As to the Mormon ravages in Daviess County -- the plundering and burning of which so much has been said -- we are informed that, before those hostile operations, the Mormons held a consultation, at which the propriety of the steps afterwards taken, was debated at large. Some of their number were averse to the plan, and nearly one third dissented from it. -- The reasons assigned for these measures, were alleged outrages by their enemies in Carroll and Daviess counties. According to the Mormon statement, the houses and buildings, near DeWitt, in Carroll County, had been destroyed by their enemies, and they themselves expelled from the county and afterwards pursued, on their retreat into Daviess. It was, therefore, as they allege, in retaliation for unprovoked outrages, that they executed their system of violence and terror in the County of Daviess. Evidently, they could not have adopted a more suicidal policy -- allowing their own statements to be wholly true.

We have no time now -- and it would take more apace than we can spare for it -- even with a knowledge of all the facts to enter into a history of the origin and progress of this difficulty. But there is a statement in this connection, which we have heard but recently, and which we sincerely hope is not true. That statement is as follows.

About the 9th or 10th of last month, when about 80 Mormon families had been expelled from Carroll county, and driven into Daviess, a message was sent by them to the State executive, praying for his interposition in their behalf. The reply to that message was, that already the State had been put to a great deal of expense on account of these difficulties, and that he could see no cause to interpose, thus leaving the parties to fight it out!

The disposition of the captured Mormons presents a case of great difficulty. They are generally poor -- at least they have but little money and few means besides their stock and crops to preserve them from starvation. As it is, we suspect, these means are very much abridged. The presence of several thousand troops in their vicinity must have reduced them greatly. The proposition -- so it is given out -- is to remove them from the State. Who will advance the funds wherewith to consummate to such a measure? And where shall they be sent? Their numbers exceed five thousand, men women and children! Are these 5000 people -- without any means and literally beggars -- to be thrust upon the charities of Illinois, Iowa, or Wisconsin?

It is said that the leaders are to be put to trial. We hope there may be a trial, and that the trial will extend to a most thorough, rigid, and impartial examination into the origin and progress of this extraordinary commotion. We hope that a searching operation will be applied to the guilty on all side[s]. It is only in such a way that the government and people of this State can place themselves in a just and dignified attitude before their sister governments and fellow citizens of the Union.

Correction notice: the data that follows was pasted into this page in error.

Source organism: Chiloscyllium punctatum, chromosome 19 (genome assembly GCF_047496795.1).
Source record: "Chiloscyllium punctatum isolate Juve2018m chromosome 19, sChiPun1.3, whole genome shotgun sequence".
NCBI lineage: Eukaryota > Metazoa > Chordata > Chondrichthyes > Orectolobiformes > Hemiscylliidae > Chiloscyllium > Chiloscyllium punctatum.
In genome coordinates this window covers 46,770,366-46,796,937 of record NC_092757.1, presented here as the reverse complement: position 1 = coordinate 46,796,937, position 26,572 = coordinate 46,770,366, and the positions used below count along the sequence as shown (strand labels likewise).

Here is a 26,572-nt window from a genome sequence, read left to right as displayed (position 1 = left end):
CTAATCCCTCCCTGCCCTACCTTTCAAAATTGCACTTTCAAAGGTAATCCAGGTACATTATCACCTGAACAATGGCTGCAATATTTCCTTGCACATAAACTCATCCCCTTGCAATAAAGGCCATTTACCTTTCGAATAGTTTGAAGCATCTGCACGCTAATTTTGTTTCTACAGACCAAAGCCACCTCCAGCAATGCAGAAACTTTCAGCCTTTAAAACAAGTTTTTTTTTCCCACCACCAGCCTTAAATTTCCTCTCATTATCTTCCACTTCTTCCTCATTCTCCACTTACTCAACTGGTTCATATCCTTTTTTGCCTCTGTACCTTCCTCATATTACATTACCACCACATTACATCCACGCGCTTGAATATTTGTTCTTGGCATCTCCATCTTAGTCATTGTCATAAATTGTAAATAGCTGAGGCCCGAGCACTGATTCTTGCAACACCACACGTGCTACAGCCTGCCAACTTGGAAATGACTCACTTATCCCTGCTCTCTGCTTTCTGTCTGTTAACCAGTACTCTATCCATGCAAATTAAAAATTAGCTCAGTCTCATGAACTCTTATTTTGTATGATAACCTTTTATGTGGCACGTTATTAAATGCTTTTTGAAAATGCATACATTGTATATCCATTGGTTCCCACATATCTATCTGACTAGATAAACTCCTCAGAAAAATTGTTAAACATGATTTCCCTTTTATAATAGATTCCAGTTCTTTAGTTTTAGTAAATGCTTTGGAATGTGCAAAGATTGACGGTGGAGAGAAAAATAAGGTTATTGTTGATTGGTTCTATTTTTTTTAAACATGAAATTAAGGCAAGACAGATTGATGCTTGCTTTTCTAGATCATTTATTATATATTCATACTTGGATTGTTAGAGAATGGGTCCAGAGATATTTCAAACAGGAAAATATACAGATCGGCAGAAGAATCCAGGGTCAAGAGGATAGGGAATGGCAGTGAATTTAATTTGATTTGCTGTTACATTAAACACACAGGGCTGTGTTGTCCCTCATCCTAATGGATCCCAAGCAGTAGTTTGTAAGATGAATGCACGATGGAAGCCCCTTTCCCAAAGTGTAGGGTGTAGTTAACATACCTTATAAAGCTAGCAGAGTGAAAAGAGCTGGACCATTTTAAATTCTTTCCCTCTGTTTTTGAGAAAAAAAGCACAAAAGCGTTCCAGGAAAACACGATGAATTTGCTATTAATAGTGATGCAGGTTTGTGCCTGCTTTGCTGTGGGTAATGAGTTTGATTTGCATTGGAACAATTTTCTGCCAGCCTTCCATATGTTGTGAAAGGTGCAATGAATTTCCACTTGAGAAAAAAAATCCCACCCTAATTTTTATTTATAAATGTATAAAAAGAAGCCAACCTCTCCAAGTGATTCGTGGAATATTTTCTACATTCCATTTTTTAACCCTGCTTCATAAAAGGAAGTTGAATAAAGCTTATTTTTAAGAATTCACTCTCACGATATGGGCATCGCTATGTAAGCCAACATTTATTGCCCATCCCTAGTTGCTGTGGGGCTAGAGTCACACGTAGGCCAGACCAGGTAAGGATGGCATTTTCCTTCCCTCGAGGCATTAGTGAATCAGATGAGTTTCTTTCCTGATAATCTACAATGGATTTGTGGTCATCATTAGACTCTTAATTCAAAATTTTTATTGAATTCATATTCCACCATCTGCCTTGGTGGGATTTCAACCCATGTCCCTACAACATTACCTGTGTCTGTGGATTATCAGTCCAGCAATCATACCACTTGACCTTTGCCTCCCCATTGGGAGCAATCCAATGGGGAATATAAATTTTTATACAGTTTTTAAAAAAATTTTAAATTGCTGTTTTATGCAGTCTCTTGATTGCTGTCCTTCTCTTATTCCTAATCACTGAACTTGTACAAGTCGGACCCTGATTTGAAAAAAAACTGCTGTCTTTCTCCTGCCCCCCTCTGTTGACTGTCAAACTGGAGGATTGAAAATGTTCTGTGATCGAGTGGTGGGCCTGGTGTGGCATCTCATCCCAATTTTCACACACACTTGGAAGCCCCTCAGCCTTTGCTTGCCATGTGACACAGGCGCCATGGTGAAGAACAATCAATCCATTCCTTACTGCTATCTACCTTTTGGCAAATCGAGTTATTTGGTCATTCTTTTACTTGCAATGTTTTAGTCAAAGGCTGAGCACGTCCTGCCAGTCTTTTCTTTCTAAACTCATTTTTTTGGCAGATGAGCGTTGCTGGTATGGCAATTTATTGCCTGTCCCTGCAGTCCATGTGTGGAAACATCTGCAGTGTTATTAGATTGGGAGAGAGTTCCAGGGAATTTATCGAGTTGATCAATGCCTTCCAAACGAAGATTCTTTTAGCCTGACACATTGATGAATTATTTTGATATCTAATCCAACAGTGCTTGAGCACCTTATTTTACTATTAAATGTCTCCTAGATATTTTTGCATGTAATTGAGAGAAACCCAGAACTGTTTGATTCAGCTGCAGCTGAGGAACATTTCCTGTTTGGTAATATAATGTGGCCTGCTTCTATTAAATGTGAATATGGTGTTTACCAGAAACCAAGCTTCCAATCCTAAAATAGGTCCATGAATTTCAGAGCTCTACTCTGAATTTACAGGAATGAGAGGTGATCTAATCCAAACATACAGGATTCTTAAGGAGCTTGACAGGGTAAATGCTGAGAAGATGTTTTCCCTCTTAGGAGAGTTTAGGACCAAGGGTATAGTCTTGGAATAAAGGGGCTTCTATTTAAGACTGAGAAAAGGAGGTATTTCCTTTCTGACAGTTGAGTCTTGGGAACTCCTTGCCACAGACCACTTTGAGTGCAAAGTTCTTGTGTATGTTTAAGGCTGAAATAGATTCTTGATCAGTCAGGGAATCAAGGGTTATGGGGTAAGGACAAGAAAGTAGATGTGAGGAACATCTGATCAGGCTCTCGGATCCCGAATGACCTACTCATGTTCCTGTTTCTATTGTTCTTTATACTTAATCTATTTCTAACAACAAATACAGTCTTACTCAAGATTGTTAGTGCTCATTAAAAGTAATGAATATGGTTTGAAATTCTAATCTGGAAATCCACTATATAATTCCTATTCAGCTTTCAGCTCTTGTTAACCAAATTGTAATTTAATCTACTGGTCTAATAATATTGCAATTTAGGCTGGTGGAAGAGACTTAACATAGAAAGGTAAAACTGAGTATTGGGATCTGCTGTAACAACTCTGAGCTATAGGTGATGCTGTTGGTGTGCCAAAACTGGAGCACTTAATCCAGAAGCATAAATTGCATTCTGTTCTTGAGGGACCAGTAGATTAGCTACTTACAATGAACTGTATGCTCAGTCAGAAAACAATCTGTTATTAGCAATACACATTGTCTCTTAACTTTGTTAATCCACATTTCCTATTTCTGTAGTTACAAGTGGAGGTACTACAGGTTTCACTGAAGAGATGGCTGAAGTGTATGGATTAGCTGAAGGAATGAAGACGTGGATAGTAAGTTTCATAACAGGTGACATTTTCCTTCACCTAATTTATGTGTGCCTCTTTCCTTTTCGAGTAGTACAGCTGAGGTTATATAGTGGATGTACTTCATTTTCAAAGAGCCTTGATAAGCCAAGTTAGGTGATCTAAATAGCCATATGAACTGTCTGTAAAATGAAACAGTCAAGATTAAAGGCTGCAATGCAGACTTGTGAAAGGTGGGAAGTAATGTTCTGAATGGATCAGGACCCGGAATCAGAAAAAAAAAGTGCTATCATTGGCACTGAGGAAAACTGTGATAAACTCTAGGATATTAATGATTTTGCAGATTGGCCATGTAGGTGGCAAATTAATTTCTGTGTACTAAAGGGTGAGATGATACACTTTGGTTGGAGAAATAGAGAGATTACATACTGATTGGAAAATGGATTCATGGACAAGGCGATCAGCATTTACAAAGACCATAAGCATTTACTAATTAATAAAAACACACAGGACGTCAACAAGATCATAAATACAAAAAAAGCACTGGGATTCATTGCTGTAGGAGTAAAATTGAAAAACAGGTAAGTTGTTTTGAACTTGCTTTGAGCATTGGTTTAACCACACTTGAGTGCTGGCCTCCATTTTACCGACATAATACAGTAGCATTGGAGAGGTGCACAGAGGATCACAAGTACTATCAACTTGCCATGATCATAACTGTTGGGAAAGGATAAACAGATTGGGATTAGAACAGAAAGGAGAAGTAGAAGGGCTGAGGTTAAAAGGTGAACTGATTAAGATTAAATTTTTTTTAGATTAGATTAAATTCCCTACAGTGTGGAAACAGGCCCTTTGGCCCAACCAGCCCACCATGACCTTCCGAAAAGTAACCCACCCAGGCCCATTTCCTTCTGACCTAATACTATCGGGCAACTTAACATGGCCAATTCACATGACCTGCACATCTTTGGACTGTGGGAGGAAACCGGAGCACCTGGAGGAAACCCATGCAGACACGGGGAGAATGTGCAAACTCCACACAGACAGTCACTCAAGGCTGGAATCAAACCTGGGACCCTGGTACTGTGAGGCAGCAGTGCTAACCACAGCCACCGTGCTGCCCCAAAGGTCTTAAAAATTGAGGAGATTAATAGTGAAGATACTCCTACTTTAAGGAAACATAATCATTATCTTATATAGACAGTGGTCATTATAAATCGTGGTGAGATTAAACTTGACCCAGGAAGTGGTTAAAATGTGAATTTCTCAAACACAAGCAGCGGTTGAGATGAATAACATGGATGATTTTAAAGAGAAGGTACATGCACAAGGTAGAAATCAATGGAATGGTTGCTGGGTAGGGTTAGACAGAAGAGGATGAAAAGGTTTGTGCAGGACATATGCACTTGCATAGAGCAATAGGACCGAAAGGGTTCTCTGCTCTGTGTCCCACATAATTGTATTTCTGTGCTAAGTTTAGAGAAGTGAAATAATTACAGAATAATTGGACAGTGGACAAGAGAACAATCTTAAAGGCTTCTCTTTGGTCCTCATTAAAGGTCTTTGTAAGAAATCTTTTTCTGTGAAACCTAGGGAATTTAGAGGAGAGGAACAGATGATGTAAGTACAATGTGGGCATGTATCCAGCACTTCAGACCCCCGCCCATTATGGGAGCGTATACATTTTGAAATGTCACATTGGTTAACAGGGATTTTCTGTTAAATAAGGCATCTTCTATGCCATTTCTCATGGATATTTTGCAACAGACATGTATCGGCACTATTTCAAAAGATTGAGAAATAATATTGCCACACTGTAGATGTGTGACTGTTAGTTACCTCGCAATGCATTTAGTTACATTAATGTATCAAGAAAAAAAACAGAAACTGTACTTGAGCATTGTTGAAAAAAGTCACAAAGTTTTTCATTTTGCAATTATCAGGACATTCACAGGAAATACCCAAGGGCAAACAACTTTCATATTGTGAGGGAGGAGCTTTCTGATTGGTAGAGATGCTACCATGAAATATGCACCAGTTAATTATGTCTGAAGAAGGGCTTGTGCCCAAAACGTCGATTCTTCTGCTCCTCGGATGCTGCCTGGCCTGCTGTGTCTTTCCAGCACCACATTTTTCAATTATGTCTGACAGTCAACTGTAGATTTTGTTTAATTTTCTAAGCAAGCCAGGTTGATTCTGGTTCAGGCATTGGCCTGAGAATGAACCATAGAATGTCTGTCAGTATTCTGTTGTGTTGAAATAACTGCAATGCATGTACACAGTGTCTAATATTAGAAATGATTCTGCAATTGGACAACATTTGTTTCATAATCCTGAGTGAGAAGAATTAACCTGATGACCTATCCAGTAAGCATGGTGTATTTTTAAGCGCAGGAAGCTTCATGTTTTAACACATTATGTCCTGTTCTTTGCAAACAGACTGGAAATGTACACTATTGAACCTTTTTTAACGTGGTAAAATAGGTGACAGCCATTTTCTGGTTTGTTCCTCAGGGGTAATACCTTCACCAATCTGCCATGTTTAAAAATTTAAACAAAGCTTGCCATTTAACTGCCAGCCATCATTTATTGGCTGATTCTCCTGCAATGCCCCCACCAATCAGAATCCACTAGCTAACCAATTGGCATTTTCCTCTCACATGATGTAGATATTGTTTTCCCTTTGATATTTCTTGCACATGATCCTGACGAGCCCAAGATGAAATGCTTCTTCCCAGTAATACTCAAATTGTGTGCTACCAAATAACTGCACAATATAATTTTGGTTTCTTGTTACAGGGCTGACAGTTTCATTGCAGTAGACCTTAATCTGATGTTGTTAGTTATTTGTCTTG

Notes: (forthcoming)


Vol. 4.                 Quincy, Illinois, Sat., November 24, 1838.                 No. 11.


There are still many conflicting accounts in the presses of the upper Missouri relative to the Mormon war, but it is generally admitted by all, that it closed by the surrender of the Mormon leaders to the troops under Gen, Atchinson, on Sunday, Oct. 28. We publish a letter to the editors of the Missouri Argus dated Oct. 30.


           Extract from a letter to the editors, dated
                                           "ELK HORN, Oct. 30, 1838.

"On Thursday, the 25th inst., about the dawn of day, a party of Mormons, about two hundred strong, attacked Capt. Bogart's company, consisting of about 40 men, on the line dividing Ray and Caldwell counties. On the approach of the Mormons, the sentry fired and gave the alarm. The former advanced within 45 paces, formed a line, and received orders 'in the name of Lazarus, the Apostles, and Jesus Christ our Lord, to fire;' which was followed by a simultaneous charge, accompanied by demoniac and hideous yells of 'fight for liberty! -- charge, boys -- charge -- kill the d--d rascals,' &c. Bogart, at the head of his gallant band, levelled his gun and echoed the command -- 'Boys, let them have it!' The struggle was short and desperate. The Mormons were armed with one gun, two long pistols, a butcher's knife, &c., and rushed to the charge, in which many of our men came in collision with them and parried their swords, &c., with their guns, and knocked them down. They pursued the charge about 600 yards. Our loss was one killed and three wounded -- two of the latter were left for dead on the ground. The loss of the Mormons was 19 or 20 killed and wounded -- 5 or 6 of the latter are yet living. They took one prisoner, -- carried him to within 3 miles of Far West, where they had him put to death.